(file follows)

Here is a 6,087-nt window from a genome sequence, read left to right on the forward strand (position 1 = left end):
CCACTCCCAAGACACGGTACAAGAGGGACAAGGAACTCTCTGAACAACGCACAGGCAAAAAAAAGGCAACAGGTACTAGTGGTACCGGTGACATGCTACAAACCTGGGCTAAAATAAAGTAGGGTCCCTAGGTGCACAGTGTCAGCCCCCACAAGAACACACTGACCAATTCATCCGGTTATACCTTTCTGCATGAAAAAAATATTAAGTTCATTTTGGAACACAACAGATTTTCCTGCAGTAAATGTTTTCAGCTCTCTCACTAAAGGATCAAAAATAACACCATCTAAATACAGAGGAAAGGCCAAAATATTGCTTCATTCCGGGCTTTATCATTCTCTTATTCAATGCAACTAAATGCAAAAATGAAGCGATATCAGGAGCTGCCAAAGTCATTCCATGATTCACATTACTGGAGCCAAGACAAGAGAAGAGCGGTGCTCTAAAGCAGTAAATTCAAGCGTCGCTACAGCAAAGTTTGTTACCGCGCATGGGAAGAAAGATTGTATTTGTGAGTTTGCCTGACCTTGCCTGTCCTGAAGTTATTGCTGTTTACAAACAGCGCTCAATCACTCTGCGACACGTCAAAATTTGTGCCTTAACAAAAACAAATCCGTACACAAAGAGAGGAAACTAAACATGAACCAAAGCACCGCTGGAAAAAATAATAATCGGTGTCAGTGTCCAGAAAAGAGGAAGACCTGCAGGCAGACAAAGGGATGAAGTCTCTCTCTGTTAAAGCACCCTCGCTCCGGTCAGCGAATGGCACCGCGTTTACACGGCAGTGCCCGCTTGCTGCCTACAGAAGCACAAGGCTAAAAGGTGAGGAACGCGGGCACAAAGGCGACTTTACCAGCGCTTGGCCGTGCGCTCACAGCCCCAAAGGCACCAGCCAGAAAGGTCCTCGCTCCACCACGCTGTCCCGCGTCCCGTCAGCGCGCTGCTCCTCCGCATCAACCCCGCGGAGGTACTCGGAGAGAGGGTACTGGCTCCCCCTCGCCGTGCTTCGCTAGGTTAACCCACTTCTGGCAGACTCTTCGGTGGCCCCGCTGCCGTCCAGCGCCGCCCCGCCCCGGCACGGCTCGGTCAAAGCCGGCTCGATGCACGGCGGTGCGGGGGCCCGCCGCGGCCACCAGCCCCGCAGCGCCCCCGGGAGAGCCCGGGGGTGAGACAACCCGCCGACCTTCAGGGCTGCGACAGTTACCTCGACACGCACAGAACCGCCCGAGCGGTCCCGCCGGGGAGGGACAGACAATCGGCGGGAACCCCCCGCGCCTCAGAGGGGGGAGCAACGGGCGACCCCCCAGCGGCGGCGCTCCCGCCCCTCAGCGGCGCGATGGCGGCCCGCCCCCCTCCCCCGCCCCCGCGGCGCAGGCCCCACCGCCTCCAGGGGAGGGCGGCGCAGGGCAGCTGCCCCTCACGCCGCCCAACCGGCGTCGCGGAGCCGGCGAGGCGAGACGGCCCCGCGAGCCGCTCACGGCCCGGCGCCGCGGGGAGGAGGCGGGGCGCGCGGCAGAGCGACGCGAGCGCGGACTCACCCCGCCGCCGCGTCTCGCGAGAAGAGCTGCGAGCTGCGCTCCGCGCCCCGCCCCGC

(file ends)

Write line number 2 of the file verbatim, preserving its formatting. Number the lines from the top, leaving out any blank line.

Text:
CCACTCCCAAGACACGGTACAAGAGGGACAAGGAACTCTCTGAACAACGCACAGGCAAAAAAAAGGCAACAGGTACTAGTGGTACCGGTGACATGCTACAAACCTGGGCTAAAATAAAGTAGGGTCCCTAGGTGCACAGTGTCAGCCCCCACAAGAACACACTGACCAATTCATCCGGTTATACCTTTCTGCATGAAAAAAATATTAAGTTCATTTTGGAACACAACAGATTTTCCTGCAGTAAATGTTTTCAGCTCTCTCACTAAAGGATCAAAAATAACACCATCTAAATACAGAGGAAAGGCCAAAATATTGCTTCATTCCGGGCTTTATCATTCTCTTATTCAATGCAACTAAATGCAAAAATGAAGCGATATCAGGAGCTGCCAAAGTCATTCCATGATTCACATTACTGGAGCCAAGACAAGAGAAGAGCGGTGCTCTAAAGCAGTAAATTCAAGCGTCGCTACAGCAAAGTTTGTTACCGCGCATGGGAAGAAAGATTGTATTTGTGAGTTTGCCTGACCTTGCCTGTCCTGAAGTTATTGCTGTTTACAAACAGCGCTCAATCACTCTGCGACACGTCAAAATTTGTGCCTTAACAAAAACAAATCCGTACACAAAGAGAGGAAACTAAACATGAACCAAAGCACCGCTGGAAAAAATAATAATCGGTGTCAGTGTCCAGAAAAGAGGAAGACCTGCAGGCAGACAAAGGGATGAAGTCTCTCTCTGTTAAAGCACCCTCGCTCCGGTCAGCGAATGGCACCGCGTTTACACGGCAGTGCCCGCTTGCTGCCTACAGAAGCACAAGGCTAAAAGGTGAGGAACGCGGGCACAAAGGCGACTTTACCAGCGCTTGGCCGTGCGCTCACAGCCCCAAAGGCACCAGCCAGAAAGGTCCTCGCTCCACCACGCTGTCCCGCGTCCCGTCAGCGCGCTGCTCCTCCGCATCAACCCCGCGGAGGTACTCGGAGAGAGGGTACTGGCTCCCCCTCGCCGTGCTTCGCTAGGTTAACCCACTTCTGGCAGACTCTTCGGTGGCCCCGCTGCCGTCCAGCGCCGCCCCGCCCCGGCACGGCTCGGTCAAAGCCGGCTCGATGCACGGCGGTGCGGGGGCCCGCCGCGGCCACCAGCCCCGCAGCGCCCCCGGGAGAGCCCGGGGGTGAGACAACCCGCCGACCTTCAGGGCTGCGACAGTTACCTCGACACGCACAGAACCGCCCGAGCGGTCCCGCCGGGGAGGGACAGACAATCGGCGGGAACCCCCCGCGCCTCAGAGGGGGGAGCAACGGGCGACCCCCCAGCGGCGGCGCTCCCGCCCCTCAGCGGCGCGATGGCGGCCCGCCCCCCTCCCCCGCCCCCGCGGCGCAGGCCCCACCGCCTCCAGGGGAGGGCGGCGCAGGGCAGCTGCCCCTCACGCCGCCCAACCGGCGTCGCGGAGCCGGCGAGGCGAGACGGCCCCGCGAGCCGCTCACGGCCCGGCGCCGCGGGGAGGAGGCGGGGCGCGCGGCAGAGCGACGCGAGCGCGGACTCACCCCGCCGCCGCGTCTCGCGAGAAGAGCTGCGAGCTGCGCTCCGCGCCCCGCCCCGC